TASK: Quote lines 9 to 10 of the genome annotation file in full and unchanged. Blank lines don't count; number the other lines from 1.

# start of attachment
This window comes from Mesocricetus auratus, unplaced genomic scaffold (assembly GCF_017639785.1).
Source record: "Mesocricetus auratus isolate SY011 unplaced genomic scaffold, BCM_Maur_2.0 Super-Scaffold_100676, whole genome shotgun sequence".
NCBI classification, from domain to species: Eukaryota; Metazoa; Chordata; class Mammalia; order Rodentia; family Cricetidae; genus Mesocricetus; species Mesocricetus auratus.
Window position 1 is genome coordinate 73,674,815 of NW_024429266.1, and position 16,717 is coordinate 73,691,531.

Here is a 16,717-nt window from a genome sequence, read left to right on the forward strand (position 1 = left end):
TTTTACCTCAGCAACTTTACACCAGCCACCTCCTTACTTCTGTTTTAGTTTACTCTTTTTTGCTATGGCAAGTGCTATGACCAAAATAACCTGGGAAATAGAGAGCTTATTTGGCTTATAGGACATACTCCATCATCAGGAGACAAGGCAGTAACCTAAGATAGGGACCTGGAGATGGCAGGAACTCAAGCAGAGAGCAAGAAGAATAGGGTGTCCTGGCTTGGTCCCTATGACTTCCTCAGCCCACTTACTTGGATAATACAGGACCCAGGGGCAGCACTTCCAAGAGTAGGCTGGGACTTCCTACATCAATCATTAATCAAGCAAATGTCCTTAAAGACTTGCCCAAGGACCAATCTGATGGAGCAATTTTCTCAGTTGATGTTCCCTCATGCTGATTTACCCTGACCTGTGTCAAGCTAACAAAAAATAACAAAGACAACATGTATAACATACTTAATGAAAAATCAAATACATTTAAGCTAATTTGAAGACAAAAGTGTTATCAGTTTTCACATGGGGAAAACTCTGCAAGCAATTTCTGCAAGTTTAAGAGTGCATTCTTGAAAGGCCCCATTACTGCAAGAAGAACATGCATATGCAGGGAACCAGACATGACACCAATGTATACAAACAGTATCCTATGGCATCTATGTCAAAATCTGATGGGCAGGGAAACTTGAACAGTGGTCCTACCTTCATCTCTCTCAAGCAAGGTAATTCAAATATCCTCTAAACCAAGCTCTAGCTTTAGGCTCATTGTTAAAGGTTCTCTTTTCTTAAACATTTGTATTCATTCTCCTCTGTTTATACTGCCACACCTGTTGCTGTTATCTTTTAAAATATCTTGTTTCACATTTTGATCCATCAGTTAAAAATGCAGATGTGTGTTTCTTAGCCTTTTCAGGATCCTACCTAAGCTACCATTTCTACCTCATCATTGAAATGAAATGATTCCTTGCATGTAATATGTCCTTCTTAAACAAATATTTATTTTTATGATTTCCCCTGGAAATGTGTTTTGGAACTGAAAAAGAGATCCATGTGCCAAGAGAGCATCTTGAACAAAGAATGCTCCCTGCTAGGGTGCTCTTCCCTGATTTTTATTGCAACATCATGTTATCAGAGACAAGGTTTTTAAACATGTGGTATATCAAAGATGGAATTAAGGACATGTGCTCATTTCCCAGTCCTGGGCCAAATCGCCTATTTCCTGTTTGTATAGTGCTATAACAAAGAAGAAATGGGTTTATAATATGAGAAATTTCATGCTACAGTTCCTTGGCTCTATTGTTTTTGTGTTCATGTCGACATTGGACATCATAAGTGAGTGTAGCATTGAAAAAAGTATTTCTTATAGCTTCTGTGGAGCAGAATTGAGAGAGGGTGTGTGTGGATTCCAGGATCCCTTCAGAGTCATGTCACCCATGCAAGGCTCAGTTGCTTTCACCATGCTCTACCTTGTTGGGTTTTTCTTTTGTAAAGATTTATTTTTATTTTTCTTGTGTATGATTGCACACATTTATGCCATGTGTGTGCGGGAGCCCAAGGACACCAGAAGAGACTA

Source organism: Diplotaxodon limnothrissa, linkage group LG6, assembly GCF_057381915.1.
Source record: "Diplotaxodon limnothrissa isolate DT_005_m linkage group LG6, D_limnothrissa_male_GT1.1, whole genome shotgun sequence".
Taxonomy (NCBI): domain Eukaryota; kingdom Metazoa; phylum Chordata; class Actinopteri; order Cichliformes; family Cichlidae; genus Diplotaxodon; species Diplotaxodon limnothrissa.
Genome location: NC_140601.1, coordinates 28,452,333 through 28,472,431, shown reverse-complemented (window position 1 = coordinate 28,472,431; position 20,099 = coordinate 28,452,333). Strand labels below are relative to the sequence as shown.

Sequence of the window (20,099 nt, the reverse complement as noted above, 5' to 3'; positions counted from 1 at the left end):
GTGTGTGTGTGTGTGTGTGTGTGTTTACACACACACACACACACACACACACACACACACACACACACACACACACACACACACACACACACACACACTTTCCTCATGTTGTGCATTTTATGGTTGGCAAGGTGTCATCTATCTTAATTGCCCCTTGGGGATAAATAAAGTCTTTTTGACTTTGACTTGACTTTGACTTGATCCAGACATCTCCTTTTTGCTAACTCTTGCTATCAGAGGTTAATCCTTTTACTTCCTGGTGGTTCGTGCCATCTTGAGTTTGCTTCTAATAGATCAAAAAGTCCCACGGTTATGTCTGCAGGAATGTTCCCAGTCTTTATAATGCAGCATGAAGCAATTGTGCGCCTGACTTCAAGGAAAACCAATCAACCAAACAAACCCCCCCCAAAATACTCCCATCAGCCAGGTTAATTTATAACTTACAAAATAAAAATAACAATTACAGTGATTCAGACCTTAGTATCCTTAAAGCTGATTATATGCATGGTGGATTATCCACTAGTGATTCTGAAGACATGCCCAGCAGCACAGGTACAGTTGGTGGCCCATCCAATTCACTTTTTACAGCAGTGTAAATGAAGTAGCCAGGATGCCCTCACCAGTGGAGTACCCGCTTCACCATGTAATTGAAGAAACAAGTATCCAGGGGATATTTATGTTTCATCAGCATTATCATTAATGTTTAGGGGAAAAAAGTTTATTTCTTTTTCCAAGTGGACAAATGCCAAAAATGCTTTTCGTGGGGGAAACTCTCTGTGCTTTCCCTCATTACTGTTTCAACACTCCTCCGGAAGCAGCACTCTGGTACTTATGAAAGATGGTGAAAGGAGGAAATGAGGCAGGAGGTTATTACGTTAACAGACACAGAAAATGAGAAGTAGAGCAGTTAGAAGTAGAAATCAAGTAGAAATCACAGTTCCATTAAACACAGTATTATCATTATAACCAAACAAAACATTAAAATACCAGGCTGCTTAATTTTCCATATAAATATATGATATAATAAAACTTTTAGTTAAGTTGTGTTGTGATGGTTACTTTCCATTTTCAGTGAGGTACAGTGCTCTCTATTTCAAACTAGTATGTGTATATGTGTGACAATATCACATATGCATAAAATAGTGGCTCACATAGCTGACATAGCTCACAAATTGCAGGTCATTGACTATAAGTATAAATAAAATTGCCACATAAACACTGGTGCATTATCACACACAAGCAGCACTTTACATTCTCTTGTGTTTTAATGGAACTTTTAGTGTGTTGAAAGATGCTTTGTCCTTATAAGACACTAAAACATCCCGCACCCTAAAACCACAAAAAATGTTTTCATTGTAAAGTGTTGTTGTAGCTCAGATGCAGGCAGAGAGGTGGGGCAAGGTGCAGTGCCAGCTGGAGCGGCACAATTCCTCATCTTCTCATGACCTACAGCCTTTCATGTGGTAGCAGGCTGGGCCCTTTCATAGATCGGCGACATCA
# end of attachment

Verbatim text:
Taxonomy (NCBI): domain Eukaryota; kingdom Metazoa; phylum Chordata; class Actinopteri; order Cichliformes; family Cichlidae; genus Diplotaxodon; species Diplotaxodon limnothrissa.
Genome location: NC_140601.1, coordinates 28,452,333 through 28,472,431, shown reverse-complemented (window position 1 = coordinate 28,472,431; position 20,099 = coordinate 28,452,333). Strand labels below are relative to the sequence as shown.